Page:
• Matt Morris

How to Create a Safety Staff Performance Score


VisibleHand has created a Safety Staff Performance Scoring system, which relies on digital documentation as well as sensors that automatically verify staff-patient proximity. You don’t have to use our setup to take advantage of this evaluation system, though. It can work at any facility that uses digital-based Q15 documentation. If you are using paper Q15 documentation and want to work on a Safety Staff Performance Scoring system of your own, please email us at info@visiblehand.com and we will be glad to help.

We created the scoring system detailed in this paper after analyzing hundreds of thousands of patient safety observations (Q15, Q60, 1-on1, etc.) and finding that most facilities have staff who vary widely on how well they perform safety checks. Some staff are nearly perfect while others seem content to try and ‘fly under the radar’. To refine and field test a system that could reliably measure staff performance, we partnered with Baptist Hospitals of Southeast Texas. The Assistant Administrator of this hospital, Garrett Craver, has been driving quality improvement and wanted a system he could use to reward his top performers and to employ when coaching staff on how they can improve.

The requirements of the system included:

  1. Measuring the performance of each staff member with a single individual performance score;

  2. Providing actionable information Garrett can use to coach underperforming staff;

  3. Being valid enough to use for HR purposes, such as rewarding consistent top performers; and

  4. Can be summed across staff members in order to track the performance of each hospital unit, as well as the facility as a whole.


You can replicate our solution that meets all of these requirements by following these steps:

Step 1: Classify each type of safety observation, based on the documentation system you use. VisibleHand is able to ‘verify’ observations, so we use four classifications: [On Time Verified], [On Time Unverified], [Late], and [Missed]. If you use a digital system that does not do proximity verification, you will likely have just three categories; [On Time], [Late], and [Missed]. If you use a paper-based system, you may have just two categories; [Completed] and [Missed].

Step 2: Create a system that ‘weights’ each type of observation. This may take some thought. How would you weight a missed observation compared to one that is documented late? How much ‘better’ is a verified observation than an unverified one? For example, you might select the following weights if you consider a verified observation to be twice as good as an unverified one and a missed observation to be four times as bad as a late one.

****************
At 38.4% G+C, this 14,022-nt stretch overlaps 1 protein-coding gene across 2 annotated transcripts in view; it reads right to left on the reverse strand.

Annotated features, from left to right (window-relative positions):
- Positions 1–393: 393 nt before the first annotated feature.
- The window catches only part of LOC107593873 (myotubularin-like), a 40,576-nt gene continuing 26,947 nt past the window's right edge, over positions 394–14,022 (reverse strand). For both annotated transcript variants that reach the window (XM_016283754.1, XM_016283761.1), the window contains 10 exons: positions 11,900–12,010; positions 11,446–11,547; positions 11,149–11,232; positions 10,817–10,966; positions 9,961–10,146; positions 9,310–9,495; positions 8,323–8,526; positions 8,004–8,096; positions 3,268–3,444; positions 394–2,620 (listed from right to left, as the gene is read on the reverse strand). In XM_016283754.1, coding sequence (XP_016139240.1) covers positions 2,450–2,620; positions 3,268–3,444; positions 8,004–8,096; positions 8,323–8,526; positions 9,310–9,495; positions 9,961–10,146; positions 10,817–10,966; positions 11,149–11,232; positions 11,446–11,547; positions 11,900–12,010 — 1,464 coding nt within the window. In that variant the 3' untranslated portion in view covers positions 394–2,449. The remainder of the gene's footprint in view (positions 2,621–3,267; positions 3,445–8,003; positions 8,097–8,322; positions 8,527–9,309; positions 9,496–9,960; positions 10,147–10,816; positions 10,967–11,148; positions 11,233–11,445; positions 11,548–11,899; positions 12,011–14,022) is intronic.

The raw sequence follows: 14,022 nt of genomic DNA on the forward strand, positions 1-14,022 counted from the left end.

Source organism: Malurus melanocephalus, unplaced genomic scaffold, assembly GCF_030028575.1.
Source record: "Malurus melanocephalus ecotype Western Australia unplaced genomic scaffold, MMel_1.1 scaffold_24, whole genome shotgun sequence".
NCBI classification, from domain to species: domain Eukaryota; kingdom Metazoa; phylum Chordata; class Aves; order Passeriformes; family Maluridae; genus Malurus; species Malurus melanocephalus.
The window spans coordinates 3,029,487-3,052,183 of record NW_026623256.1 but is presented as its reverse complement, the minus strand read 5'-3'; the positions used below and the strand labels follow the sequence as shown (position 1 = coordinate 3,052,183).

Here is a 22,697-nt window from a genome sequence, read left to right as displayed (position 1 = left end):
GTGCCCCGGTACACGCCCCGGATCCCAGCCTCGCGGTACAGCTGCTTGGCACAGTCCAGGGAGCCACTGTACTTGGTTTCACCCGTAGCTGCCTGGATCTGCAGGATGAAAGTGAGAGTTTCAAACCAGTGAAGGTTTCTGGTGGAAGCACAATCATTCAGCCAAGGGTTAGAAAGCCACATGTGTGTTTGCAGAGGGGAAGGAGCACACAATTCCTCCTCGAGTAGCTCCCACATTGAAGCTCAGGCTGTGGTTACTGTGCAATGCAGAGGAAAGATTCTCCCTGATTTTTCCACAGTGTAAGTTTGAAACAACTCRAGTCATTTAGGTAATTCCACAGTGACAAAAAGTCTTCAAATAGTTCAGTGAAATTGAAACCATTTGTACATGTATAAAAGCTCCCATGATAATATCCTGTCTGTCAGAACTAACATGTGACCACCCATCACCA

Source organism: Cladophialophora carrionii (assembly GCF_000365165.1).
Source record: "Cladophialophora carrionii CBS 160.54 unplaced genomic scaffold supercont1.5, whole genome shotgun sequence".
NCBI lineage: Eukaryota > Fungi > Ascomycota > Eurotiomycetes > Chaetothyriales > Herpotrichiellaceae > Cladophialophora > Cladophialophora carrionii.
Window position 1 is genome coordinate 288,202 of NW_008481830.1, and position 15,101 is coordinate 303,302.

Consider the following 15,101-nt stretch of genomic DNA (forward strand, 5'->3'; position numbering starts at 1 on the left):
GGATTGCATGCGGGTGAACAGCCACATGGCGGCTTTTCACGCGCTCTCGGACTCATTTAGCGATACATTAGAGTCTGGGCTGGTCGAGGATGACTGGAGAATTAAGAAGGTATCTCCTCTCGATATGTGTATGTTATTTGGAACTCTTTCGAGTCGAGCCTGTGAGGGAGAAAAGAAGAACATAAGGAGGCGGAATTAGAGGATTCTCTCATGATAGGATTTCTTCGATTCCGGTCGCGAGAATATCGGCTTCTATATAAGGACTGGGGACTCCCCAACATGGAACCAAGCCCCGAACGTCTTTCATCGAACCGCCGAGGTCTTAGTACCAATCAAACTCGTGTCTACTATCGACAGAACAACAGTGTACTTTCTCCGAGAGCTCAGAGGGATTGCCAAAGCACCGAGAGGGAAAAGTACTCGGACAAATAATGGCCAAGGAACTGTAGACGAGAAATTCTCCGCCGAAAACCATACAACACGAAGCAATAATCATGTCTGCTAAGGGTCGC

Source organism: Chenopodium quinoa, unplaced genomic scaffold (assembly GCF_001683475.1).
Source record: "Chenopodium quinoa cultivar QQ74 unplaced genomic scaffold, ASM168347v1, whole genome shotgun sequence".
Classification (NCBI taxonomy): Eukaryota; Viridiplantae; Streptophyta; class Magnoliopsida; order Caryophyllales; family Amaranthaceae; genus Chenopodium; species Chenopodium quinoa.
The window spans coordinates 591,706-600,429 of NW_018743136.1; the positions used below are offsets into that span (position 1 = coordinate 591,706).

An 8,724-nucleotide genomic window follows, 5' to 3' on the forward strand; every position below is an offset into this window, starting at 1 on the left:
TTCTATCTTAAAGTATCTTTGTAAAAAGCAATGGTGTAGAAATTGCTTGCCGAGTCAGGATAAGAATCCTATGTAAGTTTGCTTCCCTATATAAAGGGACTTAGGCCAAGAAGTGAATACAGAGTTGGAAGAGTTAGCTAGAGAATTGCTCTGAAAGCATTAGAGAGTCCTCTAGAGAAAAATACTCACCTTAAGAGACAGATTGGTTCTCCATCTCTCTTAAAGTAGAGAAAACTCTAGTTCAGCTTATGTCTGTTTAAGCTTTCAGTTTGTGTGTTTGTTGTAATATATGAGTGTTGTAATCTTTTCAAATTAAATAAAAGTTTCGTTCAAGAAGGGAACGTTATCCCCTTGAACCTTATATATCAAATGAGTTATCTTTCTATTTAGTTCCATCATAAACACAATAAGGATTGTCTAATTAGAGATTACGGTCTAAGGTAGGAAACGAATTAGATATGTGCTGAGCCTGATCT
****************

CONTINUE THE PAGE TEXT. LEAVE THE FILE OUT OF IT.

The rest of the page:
Step 3: For every shift, find the proportion of observations for each staff member that falls into each category and multiply by the corresponding weights. For example, staff member Mark did 10 safety checks. He had 7 On Time Verified observations, 2 On Time Unverified, 1 Late, and 0 Missed, his score would be:

Step 4: Optional but recommended - put the scores from Step 3 on a scale so that they look more like the point system everyone is used to from school (out of 100). There are various ways to do this (see link for some common examples) but a method I’ve found to be useful is to take each staff member’s score, subtract the Late multiplier, and then divide by the difference between the On Time Verified multiplier and the Late multiplier.

For Mark, this would result in a score of


The above technique gives every staff member a score such as the ones you see in the graph below (staff names changed).

Note that this chart employs some visual techniques that allow one to understand various aspects of the data quickly (color and size, in addition to score). It also provides additional details when you select any datapoint.

If you would like to use this scoring system to compare units and shifts, apply the formula in Step 3 to all observations within a unit/shift. You can then apply Step 4 to your results and have unit-level scores such as those displayed in the following chart.

Frontline staff have been very receptive to this system. Overall safety quality has improved and motivation to be as perfect as possible has spread throughout.

I hope you have found the concept and method of creating Safety Staff Performance Scores to be intriguing and useful. If you have any comments or questions about the material in this post, or just would like some help thinking about how to help your staff improve, please send me an email at matt@visiblehand.com.


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